Asian States in U.S. Arctic Policy: Perceptions and Prospects
James Kraska is the Mary Derrickson McCurdy Visiting Scholar at Duke University Marine Laboratory and will join the U.S. Naval War College as Professor in the Stockton Center for the Study of International Law in August 2014.
In May 2013, five Asian states—China, South Korea, Japan, India, and Singapore—were admitted as observers to the Arctic Council.  Generally, the United States views the admission of these nations into the work of the council as a positive development that deepens international cooperation on a key global challenge.  The admission of observer states represents an appropriate progression of the strength and role of the council as an international institution, and it also recognizes the global importance of the Arctic region.  The U.S. position takes a distinctly American approach to internationalism that reflects a union of liberal values and transparency with a concern for protecting the United States’ national interest in the political stability and environmental security of the Arctic.
The aim of U.S. grand strategy is to develop a broadly inclusive and integrated international system in which all nations share certain rights and responsibilities.  By recognizing the interests of Asian states in the Arctic region and welcoming them into the Arctic Council, the United States seeks to broaden the number of stakeholders positioned to share benefits and assume responsibilities in the region, provide a positive example for other regional and functional organizations, and underscore U.S. regional leadership.
The United States’ Interests in the Arctic
The United States understands that it is an Arctic nation “with broad and fundamental interests” in the region.  Six major issues steer U.S. Arctic policy, which is focused on securing a region that is “peaceful, stable, and free of conflict”: (1) national security, (2) environmental protection, (3) resource conservation, (4) accommodation of the interests of indigenous populations, (5) scientific research, and (6) international cooperation.  These interests are pursued along three major lines of effort: (1) advancement of U.S. national security interests, (2) pursuit of environmental protection and resource conservation, and (3) development of stronger bilateral and multilateral cooperation.  These three pillars of U.S. Arctic policy are likely to persist—and indeed become even more acute—driven both by changes in the region’s natural environment and by increased human activity.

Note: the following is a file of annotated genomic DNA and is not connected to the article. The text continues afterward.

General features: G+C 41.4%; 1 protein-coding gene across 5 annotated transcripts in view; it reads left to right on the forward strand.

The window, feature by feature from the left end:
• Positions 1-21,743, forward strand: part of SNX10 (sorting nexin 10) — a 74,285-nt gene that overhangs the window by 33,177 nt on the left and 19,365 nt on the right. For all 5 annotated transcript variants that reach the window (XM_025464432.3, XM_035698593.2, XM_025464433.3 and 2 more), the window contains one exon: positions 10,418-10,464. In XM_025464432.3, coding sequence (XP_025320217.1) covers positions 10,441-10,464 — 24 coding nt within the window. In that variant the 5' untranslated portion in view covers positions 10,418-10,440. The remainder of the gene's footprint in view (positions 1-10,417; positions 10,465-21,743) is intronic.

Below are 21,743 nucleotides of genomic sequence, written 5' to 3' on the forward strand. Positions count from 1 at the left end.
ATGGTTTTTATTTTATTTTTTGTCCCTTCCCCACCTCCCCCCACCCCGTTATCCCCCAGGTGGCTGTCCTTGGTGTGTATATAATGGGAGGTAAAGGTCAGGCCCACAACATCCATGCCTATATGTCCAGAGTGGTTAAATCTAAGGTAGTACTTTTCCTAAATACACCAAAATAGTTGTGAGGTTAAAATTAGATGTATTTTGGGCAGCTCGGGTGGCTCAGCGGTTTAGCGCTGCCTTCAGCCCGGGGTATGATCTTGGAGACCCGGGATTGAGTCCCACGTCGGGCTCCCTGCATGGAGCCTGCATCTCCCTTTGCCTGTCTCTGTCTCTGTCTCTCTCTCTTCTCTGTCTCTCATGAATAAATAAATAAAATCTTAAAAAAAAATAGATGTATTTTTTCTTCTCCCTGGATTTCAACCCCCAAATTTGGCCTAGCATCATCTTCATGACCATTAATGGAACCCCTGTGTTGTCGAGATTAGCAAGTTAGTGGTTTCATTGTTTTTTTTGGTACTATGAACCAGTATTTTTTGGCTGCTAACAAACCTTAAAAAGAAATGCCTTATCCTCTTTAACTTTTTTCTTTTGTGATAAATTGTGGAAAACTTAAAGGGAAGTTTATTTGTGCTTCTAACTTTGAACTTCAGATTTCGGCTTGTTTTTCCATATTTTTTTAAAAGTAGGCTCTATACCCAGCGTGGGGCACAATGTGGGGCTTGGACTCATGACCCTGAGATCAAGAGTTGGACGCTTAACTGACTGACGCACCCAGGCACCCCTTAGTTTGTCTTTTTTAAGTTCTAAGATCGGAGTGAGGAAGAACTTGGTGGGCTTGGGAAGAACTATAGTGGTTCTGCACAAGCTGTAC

National security requirements in the region revolve around preservation of the freedom of navigation and overflight in the Arctic Ocean—specifically, traditional rights and freedoms to engage in commercial trade, conduct scientific research, and operate ships and aircraft of the armed forces in, over, and above the ocean. This approach to maritime security has deep historical roots. Since its inception, the United States has regarded freedom of the seas as a core component of a liberal international order. As a new republic, for example, the United States fought its first war as an independent country against France—the 1798–1800 Quasi-War—to protect freedom of navigation for U.S. merchant ships. During the early 1800s, the country also battled Barbary pirates and went to war with England over this issue. A century later, the United States was drawn into two world wars in large part over the issue of freedom of navigation and Germany’s strategy of unrestricted submarine warfare. Similarly, the Atlantic alliance that connected the United States to its European allies during the Cold War depended on their common interest in freedom of navigation. Thus, it is no mistake to suggest that preserving maritime mobility in the Arctic Ocean is yet another expression of this cardinal tenet of U.S. grand strategy.
To ensure freedom of navigation in the Arctic, the United States is on a course to tailor Arctic infrastructure and management, including navigational aids, vessel tracking, ship routing, traffic separation schemes, waterway management regimes, and ports and reception facilities, to the evolving human and commercial activity.  Space, air, and sea-surface capabilities will be further enhanced as Arctic conditions change....
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 U.S. Department of State, “Joint Communique of the Arctic Countries on the Establishment of the Arctic Council,” September 19, 1996, available at http://1997-2001.state.gov/www/global/oes/oceans/arctic_council.html.
 White House, National Security Strategy (Washington, D.C., 2010), 47-50, http://www.whitehouse.gov/sites/default/files/rss_viewer/national_security_strategy.pdf.
 This analysis does not present an official U.S. position but rather is based on the author’s interpretation of U.S. motives and interests, which are informed by media accounts, official publications of the United States and other Arctic and non-Arctic countries, statements by international organizations, and discussions with policymakers.
 White House, National Security Strategy, 1-2.
 Ibid., 50.
 White House, National Strategy for the Arctic Region (Washington, May 2013), 2-3, http://www.whitehouse.gov/sites/default/files/docs/nat_arctic_strategy.pdf.
 Ibid., 6-10.